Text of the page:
A CLARKS GORE-TEX MICROADVENTURE
The following article appeared on the Clarks Shoes blog and uses a selection of my photographs.
Take a bunch of town and city dwellers who grew up as countryside children. Add in a weekend escape to a remote Exmoor bunkhouse plus a few pairs of GORE-TEX® and warmlined boots. Oh, and Taz the dog.
You’ve got a Clarks GORE-TEX Microadventure.
Who: Freelance Graphic Designers Rich Webster and Roger Whipp, freelance Illustrator Kate Daubney, and Stu Grimshaw, photographer. Friends Rich and Roger met at college, while Ilfracombe-based Kate and Roger have a sweet spot for this particular Exmoor bolthole having visited on school trips. Kate and Roger’s dog Taz comes too.
As Rich explains, the team spend days sitting in front of blank sheets of paper and screens ‘bringing ideas to life through design’. So the weekend is all about, “Getting back out and about, searching for new experiences and micro-adventures – in the city or countryside, on my bike, running – anything, as long as I’m always moving”.
For Rich, the weekend is all about, “Getting back out and about, searching for new experiences and micro-adventures – in the city or countryside, on my bike, running – anything, as long as I’m always moving”.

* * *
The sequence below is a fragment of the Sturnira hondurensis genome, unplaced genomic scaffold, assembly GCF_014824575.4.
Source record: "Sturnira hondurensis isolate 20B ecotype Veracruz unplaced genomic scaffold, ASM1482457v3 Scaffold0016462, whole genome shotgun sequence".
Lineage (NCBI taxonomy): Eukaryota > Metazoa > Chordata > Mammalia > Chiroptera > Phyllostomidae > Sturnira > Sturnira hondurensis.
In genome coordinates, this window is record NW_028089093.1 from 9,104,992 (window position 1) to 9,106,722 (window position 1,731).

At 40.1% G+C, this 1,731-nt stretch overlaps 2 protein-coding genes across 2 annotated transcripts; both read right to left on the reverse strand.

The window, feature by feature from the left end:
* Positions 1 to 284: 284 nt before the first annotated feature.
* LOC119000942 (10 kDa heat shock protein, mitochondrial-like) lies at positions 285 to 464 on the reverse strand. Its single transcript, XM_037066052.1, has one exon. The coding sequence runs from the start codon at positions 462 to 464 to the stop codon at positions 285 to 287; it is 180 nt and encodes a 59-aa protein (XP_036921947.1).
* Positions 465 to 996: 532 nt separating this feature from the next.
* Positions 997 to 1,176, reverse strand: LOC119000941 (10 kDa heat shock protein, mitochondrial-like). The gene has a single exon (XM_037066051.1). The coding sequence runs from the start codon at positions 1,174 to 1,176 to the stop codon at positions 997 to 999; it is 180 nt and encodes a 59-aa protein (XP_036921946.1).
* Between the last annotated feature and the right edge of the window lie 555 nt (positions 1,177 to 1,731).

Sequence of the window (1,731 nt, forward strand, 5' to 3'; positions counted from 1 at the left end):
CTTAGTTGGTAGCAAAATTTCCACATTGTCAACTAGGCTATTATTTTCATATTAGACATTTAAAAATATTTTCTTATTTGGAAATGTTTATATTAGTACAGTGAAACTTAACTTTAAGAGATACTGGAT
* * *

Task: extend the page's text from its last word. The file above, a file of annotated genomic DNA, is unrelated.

Where: Opened in 1968 the Exmoor Centre was established under the will of Dora Cartwright-Williams who wished to see a centre for young people in the Hoar Oak Valley in memory of her husband and their happy times spent in the area.
A year-round base, the camp’s sheltered location means frosts can last for weeks on end with temperatures barely getting above freezing.
Set on the edge of farmland and open common moorland, access is by foot only. Parking is half a mile away. A hand rope helps take you over the stepping stones that cross the river. In Padley Alp GTX and Ripway Hill GTX feet stay dry, EVA keeps you light of foot and the chunky rubber sole gives grip.
What: First things first. On arrival, the UV water filter needs switching on and firewood must be foraged. Then, maps come out and the afternoon’s walk is planned.
The river runs high following lots of rain. Exmoor’s high moorland streams are generally slow flowing above the treeline and though in places they become deep enough for the brave to swim, they are rarely warm, even at the height of summer. Otters breed on the river downstream of the centre and Red Deer, Exmoor survivors since pre-historic times, can be seen most days.
Evening calls for a supper of bangers and mash. Then, fire stoked, a bit of chat, reading and star-gazing take the edge off a blustery night before everyone retires to their bunks.
Morning sees less bluster – and an obligatory fry-up. A quick clean of the centre leaves it ready for the next visitors. Kate squeezes in time to create some illustrations. Then, backpacks on, the team ships out. Over the river, up tracks and across the common, back to Bristol, buses, Ilfracombe’s harbour, and away from the moor.
“I love my day job as a freelance illustrator – primarily for the children’s market – but the opportunity to get away from the desk and do some drawing out on location is bliss, especially somewhere as naturally beautiful as Exmoor.”